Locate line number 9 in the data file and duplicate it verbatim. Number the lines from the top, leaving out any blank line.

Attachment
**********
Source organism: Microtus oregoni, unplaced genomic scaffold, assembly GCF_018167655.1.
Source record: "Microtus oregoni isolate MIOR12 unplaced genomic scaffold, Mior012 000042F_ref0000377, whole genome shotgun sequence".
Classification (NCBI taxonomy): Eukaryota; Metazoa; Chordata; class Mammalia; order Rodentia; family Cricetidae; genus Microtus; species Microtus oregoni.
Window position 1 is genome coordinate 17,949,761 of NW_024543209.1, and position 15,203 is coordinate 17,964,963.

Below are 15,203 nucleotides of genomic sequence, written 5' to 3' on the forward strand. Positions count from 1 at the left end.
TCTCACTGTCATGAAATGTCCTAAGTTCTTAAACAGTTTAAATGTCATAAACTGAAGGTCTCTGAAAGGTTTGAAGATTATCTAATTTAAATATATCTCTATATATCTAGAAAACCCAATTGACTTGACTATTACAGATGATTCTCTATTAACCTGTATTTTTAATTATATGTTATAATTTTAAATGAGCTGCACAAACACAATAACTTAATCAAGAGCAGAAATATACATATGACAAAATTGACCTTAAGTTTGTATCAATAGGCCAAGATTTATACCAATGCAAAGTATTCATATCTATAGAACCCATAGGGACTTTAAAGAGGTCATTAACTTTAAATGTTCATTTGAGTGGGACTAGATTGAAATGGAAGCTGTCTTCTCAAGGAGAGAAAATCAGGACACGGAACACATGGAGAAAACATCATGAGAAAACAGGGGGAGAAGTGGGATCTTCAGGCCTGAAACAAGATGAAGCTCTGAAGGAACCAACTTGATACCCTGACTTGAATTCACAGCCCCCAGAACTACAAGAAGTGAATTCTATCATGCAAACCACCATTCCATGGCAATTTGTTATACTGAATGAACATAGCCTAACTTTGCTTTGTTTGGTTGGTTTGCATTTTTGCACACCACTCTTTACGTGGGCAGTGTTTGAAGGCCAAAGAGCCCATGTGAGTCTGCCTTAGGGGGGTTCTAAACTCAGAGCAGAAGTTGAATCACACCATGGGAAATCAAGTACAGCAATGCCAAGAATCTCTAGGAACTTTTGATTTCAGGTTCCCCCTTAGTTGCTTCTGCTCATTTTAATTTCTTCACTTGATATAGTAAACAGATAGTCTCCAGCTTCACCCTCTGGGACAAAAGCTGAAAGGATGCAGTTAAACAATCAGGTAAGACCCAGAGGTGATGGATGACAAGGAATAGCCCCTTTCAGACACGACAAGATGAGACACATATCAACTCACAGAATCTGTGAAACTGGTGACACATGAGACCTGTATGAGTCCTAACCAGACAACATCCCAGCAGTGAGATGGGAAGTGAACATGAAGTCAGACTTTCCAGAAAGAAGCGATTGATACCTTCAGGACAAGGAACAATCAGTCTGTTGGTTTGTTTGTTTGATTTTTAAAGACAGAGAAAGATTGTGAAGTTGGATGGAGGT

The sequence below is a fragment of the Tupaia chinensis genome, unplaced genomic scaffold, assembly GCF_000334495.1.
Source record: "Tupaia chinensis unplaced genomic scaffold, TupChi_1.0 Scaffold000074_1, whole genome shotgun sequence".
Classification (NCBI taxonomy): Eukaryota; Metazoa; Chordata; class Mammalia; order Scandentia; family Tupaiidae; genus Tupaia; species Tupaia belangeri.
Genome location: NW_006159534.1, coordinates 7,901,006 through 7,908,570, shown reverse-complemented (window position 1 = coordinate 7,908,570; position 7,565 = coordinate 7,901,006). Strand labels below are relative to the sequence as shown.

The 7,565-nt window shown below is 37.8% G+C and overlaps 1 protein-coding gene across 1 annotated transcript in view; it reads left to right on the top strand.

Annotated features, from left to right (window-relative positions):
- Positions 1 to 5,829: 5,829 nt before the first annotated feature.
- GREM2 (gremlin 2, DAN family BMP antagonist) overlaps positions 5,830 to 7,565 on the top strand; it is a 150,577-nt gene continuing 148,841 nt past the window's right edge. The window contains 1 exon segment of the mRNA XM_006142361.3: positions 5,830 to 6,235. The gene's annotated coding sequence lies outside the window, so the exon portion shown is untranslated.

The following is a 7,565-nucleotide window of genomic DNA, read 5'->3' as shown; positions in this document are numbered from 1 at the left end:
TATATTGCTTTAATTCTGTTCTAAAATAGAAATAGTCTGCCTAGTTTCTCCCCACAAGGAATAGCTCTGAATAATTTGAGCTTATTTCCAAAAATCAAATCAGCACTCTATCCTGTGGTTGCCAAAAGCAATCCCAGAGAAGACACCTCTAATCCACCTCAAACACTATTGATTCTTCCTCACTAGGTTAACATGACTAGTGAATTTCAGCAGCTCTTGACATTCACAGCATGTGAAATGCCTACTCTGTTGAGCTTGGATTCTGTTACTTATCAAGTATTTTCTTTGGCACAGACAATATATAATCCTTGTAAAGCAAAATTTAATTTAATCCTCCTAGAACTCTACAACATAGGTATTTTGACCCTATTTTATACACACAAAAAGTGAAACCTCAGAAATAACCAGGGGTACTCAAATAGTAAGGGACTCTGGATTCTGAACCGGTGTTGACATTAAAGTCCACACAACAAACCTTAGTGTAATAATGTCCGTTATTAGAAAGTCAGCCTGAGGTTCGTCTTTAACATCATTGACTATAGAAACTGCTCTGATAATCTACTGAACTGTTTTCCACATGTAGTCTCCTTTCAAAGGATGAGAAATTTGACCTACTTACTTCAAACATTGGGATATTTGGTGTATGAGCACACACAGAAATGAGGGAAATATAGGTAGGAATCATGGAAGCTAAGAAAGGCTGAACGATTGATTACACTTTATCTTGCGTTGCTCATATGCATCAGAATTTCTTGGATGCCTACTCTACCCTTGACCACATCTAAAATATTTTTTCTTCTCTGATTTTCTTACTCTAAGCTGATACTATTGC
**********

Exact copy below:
Classification (NCBI taxonomy): Eukaryota; Metazoa; Chordata; class Mammalia; order Scandentia; family Tupaiidae; genus Tupaia; species Tupaia belangeri.